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Tuesday, 22 November 1960


Mr WHITLAM (Werriwa) .- The Opposition is willing to spend as much time in debating this bill as is necessary for the proper scrutiny of it. I certainly have never adopted the attitude - and I do not believe my leader, when he was Deputy Leader of the Opposition, ever adopted the attitude- that the Opposition should help the Government to hurry into recess. We believe that the Government's job is to bring in legislation, and that it is the job of all parliamentarians, on both sides of the House, to scrutinize that legislation. We have not been given the opportunity to scrutinize this legislation.

The Attorney-General (Sir Garfield Barwick) said that 38 members, less than a third of the membership of the House, less than the number required to constitute a quorum, debated this bill in its secondreading stage. I remind the House that at the second-reading stage there was no opportunity to debate the 22 Government amendments or the 44 Opposition amendments that have now been circulated. We are expected to debate those 66 amendments - some of them, admittedly, in the same terms as others - in the course of two and a half debating days.

We had last Thursday to debate this matter in committee and during the course of the debate there were eighteen divisions. Nine of those divisions were on the application of the gag, and there should have been one other division on the application of the gag. In the course of the day We disposed of nine Opposition amendments out of 44, and two Government amendments out of 22.

I will give the House three examples of how the debate on this measure will be truncated. We have until twenty-past five to-day to deal with three Government and seven Opposition amendments. We then have until ten minutes to nine, 90 minutes at the most, to deal with 20 Government and 25 Opposition amendments. Tomorrow afternoon we will have from the conclusion of question time and the presentation of statements and other formal business until a quarter to five to dispose of ten Government and thirteen Opposition amendments.

Let me give honorable members an example of how cavalierly the Government has treated this debate. On Thursday there were five Opposition speakers and none at all from the Government side on a section of the legislation concerned with the death penalty. This is a provision which occurs in only one other place in Commonwealth legislation. The death penalty is a matter upon which all State parliaments and the British Parliament have spent days at a time. Yet this Government will not put up a single argument on the point.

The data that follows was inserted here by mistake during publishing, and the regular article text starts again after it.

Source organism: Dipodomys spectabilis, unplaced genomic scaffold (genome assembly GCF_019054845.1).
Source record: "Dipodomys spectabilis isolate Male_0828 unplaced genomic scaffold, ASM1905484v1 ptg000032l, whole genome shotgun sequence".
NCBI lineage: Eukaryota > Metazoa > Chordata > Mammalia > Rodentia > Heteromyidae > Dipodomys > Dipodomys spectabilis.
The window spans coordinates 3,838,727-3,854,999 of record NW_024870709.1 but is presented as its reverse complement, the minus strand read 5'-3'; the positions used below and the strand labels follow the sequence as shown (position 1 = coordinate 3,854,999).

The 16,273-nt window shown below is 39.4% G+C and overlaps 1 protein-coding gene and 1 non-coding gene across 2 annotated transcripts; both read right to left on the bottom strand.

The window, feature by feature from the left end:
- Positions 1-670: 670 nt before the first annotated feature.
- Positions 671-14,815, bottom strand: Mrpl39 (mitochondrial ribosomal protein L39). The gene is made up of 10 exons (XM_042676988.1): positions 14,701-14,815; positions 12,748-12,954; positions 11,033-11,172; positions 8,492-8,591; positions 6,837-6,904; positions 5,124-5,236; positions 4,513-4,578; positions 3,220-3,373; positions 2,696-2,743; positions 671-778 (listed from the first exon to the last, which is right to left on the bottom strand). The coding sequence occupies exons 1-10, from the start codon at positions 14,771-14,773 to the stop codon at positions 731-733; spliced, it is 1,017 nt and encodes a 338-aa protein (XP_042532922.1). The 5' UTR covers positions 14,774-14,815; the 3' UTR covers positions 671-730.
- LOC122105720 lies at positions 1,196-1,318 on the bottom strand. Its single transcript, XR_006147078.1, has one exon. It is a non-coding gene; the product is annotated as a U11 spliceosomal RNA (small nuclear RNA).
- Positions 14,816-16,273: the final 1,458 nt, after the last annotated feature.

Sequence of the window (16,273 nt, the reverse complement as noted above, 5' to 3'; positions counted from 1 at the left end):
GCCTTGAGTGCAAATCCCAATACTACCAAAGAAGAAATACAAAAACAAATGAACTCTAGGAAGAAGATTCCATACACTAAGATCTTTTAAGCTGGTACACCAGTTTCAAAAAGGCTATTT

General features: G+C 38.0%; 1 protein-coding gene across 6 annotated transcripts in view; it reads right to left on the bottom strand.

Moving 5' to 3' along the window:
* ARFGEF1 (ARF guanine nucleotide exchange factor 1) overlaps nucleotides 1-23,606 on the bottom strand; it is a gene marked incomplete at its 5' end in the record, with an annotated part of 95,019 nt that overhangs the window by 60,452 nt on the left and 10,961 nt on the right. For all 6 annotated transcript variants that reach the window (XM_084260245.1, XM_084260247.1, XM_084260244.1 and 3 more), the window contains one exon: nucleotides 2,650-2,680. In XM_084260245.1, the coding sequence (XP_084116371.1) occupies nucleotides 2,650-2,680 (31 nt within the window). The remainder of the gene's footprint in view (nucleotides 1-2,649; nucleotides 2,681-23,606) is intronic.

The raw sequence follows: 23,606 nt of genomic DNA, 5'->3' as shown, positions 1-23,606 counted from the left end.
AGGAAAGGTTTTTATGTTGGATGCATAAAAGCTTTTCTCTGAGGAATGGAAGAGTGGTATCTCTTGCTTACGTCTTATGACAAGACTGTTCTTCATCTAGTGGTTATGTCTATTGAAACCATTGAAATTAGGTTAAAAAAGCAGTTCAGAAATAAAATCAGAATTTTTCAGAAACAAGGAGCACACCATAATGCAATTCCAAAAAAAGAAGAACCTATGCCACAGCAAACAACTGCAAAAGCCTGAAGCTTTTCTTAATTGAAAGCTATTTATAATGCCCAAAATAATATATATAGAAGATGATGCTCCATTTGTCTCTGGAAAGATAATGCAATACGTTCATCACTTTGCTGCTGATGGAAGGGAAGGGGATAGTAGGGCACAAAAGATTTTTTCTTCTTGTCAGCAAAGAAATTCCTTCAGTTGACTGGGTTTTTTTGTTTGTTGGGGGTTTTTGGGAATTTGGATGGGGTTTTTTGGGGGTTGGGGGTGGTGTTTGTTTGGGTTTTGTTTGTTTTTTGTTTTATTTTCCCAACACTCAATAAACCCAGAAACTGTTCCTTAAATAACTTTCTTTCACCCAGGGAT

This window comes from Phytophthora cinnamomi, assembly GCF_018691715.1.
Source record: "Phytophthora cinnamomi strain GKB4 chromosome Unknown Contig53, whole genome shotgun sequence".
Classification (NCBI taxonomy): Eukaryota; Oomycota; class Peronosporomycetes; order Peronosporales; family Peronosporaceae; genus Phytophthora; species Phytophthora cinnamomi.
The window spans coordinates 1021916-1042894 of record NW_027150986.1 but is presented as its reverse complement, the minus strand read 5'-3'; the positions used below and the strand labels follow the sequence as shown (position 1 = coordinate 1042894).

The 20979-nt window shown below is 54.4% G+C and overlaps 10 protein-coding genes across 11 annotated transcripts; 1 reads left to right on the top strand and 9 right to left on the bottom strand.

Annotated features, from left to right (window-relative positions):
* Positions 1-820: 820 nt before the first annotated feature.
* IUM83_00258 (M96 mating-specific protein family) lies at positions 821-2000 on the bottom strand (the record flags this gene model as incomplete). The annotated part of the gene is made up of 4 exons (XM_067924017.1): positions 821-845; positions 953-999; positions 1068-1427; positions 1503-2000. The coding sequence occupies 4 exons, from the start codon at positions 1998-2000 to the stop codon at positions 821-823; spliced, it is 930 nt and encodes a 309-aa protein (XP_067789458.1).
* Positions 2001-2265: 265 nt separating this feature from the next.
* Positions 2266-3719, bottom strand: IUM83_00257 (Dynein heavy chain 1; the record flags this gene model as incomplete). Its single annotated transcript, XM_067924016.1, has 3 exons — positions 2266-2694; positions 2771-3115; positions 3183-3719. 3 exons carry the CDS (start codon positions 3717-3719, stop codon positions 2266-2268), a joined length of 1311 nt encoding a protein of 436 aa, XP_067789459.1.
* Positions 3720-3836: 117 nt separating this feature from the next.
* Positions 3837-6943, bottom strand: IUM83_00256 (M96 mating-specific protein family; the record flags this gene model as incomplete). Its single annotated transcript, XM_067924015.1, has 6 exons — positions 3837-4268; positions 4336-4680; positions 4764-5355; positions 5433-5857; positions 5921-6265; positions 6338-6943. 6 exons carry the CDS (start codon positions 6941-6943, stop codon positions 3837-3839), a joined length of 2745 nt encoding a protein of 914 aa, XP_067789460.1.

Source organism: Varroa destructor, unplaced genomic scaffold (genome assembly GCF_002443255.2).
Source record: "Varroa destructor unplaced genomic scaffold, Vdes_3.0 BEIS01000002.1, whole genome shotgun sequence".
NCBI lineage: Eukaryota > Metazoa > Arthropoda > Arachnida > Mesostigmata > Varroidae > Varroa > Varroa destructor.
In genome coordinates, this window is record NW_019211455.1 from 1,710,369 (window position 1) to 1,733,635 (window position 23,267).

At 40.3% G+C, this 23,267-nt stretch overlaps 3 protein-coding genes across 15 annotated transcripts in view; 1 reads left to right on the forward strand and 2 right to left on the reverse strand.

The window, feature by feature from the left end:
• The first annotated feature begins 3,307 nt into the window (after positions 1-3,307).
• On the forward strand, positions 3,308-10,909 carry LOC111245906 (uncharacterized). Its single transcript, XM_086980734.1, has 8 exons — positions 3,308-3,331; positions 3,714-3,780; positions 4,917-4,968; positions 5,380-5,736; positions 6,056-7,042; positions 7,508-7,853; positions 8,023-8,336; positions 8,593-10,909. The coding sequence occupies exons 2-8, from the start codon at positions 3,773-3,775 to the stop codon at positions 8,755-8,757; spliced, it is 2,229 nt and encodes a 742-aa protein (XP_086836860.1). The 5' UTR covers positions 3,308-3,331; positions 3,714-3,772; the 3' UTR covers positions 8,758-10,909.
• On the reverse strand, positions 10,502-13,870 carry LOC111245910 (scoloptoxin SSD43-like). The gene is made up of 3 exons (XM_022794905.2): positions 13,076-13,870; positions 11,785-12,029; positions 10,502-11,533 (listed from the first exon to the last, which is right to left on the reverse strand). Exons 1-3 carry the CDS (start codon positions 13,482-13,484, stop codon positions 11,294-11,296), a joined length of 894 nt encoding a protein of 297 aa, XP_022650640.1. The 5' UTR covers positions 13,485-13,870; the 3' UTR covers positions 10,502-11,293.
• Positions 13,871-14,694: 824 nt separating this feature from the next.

The sharp practice which the Government is introducing on this occasion can be seen very clearly when one realizes that if there are no Opposition amendments voted on by the time set down for the expiry of debate on any of these items, then there will be no vote at all on those Opposition amendments. That is, the Government is ensuring that there will be a minimum of divisions. It will never have to apply the gag, and unless we ourselves ration our debating time it will never have to stand up and be counted on the very great number of matters of principle which are involved in the Opposition amendments. If this is liberal government, then the people have had a very good exposition of it.

In economic matters and in matters concerning civil liberties we have seen disgraceful .performances by the Government during the last week. We have seen sharp practice and unexpected devious dealings, and we are therefore voting against this proposal for the allocation of time. It will give completely inadequate time for debating a very great number of amendments. There have been no bills, at all events within the last decade, to which so many amendments have been moved. The amendments aTe concerned with matters of great importance and they should be properly debated, even if the Parliament has to sit for another week.







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